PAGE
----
# The face of the moon at moonset

It appears that the face of the moon "rotates" clockwise from the time the moon rises to the time it sets. Tycho's crater seems more to the left and the "Rabbits head" looks like it's facing down more.

I know that is not actually the case but I am having trouble visualizing why this appears so. Can anyone explain?

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'I know this is not actually the case'... Actually, it is the case. See my answer. – Jeremy Aug 18 '14 at 10:39

Actually, it is rotating relative to your perspective. (The other answer relating to liberation occurs over a longer period of time).

Here is a simulation from Sky Safari for later tonight (moonrise) and tomorrow (moonset) for my location. Note how the angle of the lit hemisphere rotates between the pictures:

Moonrise:

Moonset:

It looks like this for me because I am at 43 south. If I was at the equator, the moon would appear to have rotated 180 as it travelled from horizon to horizon.

It is easier to think about on the equator. Say the moon rises, and you consider the bit at the top to be "up". It continues on up, right over your head, and down to the horizon... But on the way down, the "up" side of the moon is now looking down. It was "up" until the zenith, but then it is "down" all the way to the horizon. It doesn't rotate at all, but the result is a 180 degree flip in appearance from horizon to horizon.

Or consider the perspective at a pole, while the moon is up. The moon travels right around the sky, always facing the same direction, with no apparent rotation (and while it is up, no moonrise or moonset, it is up all day).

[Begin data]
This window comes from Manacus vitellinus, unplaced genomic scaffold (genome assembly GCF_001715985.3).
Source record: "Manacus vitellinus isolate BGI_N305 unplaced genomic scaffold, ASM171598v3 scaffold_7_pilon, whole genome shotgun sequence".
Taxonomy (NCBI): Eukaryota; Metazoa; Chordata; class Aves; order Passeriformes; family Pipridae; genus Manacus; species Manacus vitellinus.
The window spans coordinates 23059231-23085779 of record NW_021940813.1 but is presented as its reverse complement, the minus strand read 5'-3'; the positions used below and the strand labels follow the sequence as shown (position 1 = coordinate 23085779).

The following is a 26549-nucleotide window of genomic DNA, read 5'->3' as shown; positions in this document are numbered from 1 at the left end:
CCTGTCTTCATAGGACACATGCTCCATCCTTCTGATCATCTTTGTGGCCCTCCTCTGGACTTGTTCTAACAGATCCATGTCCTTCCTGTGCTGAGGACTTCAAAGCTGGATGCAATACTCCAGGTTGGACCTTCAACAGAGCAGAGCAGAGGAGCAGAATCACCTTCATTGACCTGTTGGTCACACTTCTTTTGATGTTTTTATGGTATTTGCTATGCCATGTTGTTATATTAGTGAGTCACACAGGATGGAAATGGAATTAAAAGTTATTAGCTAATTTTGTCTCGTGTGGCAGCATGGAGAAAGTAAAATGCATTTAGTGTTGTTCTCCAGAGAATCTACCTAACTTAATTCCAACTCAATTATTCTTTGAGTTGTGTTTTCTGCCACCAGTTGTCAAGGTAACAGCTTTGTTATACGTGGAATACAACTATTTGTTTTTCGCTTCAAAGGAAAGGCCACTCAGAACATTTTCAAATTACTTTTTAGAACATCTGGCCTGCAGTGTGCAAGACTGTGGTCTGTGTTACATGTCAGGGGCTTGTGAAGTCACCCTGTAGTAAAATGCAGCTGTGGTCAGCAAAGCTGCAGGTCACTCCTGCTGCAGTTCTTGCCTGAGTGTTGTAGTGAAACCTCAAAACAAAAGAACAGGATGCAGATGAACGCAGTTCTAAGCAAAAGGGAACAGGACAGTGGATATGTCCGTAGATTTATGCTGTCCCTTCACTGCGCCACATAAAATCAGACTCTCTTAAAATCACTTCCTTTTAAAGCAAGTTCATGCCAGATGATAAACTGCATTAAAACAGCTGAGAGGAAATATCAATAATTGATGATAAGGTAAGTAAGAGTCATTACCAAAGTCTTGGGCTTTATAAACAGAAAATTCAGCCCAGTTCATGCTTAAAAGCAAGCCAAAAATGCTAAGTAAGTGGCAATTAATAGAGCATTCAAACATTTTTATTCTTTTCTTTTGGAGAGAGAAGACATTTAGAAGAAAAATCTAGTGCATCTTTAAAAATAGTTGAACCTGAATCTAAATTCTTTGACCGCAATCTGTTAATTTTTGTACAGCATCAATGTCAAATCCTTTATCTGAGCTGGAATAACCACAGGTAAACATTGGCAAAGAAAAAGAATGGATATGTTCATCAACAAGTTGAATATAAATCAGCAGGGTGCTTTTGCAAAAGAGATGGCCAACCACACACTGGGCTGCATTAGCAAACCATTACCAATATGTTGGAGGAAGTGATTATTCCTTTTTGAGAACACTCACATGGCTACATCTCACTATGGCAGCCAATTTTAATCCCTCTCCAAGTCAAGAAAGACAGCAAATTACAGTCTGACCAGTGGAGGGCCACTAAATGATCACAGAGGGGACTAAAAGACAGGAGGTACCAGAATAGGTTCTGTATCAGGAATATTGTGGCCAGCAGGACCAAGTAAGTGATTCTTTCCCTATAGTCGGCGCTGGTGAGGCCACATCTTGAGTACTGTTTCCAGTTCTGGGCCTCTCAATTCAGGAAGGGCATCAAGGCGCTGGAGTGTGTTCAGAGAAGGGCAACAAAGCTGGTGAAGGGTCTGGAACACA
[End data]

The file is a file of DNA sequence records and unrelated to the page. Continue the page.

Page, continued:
Latitudes in between see an in-between effect; some apparent rotation of the moon between moonrise and moonset.

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The equator example makes perfect sense to me now. Very helpful. I am at 40.7N I assume there is some formula matching the apparent rotation to latitude. Thank you – Itumac Aug 18 '14 at 14:07

This effect is called libration - and it is an oscillating motion of orbiting bodies relative to each other (from Wikipedia)

It is down to three factors:

• The Moon's orbit is not a circle, so it moves ahead and behind where it would be on a true circular orbit
• Where you stand on the Earth moves during the day relative to the Moon
• The Moon's orbit is inclined so it moves up and down relative to your viewpoint

A wonderful animation of the effect from that Wikipedia page, based on photographs from the Earth:

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This answers a different issue, the changing orientation of the moon over the period of a lunar month. The question is about the change noticeable between moonrise and moonset, and libration is not really noticeable over that period. – Jeremy Aug 18 '14 at 10:17